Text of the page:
When it comes to identifying proteins in research or developing therapeutics for clinical use, antibodies have become uniquely placed as the most suitable option. With the availability of multiple options, how do you decide whether a monoclonal or polyclonal antibody is right for your experiment?
What is an antibody?
Antibodies are proteins secreted by B cells in the immune system to recognize, bind, and neutralize antigens that are unique to organisms such as viruses and bacteria. Antibodies are likely the lifeline of scientific, clinical research and diagnosis due to their role in antigen detection and identification.
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These antigens are usually proteins, but can also be nucleotides, small molecules, or macromolecules. The ability of an antibody to bind to an antigen effectively depends on the antigen surface-binding sequence, known as an epitope, and how well the epitope matches the antibody-binding surface sequence.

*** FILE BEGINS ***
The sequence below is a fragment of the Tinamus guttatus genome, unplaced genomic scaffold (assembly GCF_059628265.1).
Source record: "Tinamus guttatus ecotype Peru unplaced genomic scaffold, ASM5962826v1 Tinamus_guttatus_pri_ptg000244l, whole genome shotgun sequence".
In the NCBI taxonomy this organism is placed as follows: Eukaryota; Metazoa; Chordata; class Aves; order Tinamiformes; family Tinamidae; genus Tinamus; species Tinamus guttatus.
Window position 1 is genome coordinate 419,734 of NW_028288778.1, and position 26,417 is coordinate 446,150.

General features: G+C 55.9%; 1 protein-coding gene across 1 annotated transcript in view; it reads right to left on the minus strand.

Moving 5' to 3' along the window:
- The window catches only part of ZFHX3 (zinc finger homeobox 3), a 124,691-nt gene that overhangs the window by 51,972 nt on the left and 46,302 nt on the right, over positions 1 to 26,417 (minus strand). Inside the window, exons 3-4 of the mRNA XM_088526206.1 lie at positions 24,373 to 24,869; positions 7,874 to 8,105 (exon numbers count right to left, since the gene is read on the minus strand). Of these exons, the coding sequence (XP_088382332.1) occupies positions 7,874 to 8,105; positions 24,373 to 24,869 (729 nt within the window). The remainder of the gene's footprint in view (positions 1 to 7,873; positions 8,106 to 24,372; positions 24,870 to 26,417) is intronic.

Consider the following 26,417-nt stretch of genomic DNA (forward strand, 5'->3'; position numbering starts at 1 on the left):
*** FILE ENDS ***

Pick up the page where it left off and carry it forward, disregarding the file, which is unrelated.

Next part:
Antibodies are structured as Y-shaped molecules, with the tail end responsible for effector function and allowing the antibody to interact with other cells of the immune system. Each Y arm has a variable region that is specific for epitope recognition on antigens. Read more about our brief history of antibodies here.
What is the difference between monoclonal and polyclonal antibodies?
When animals are injected with an immunogen (antigen), the cells of the primary immune response secrete various antibodies that recognize and bind to multiple epitopes of the antigen. Since the secreted antibodies are produced by several plasma cells, they are called polyclonal antibodies.
Monoclonal antibodies, on the other hand, must be produced by the same B cells that are clones of the parent cell. This means that monoclonal antibodies can only recognize and bind to the epitope of the same antigen, thereby reducing the risk of cross-reactivity. Polyclonal antibodies are usually made in vivo and monoclonal antibodies are made ex vivo, so they are easier to standardize.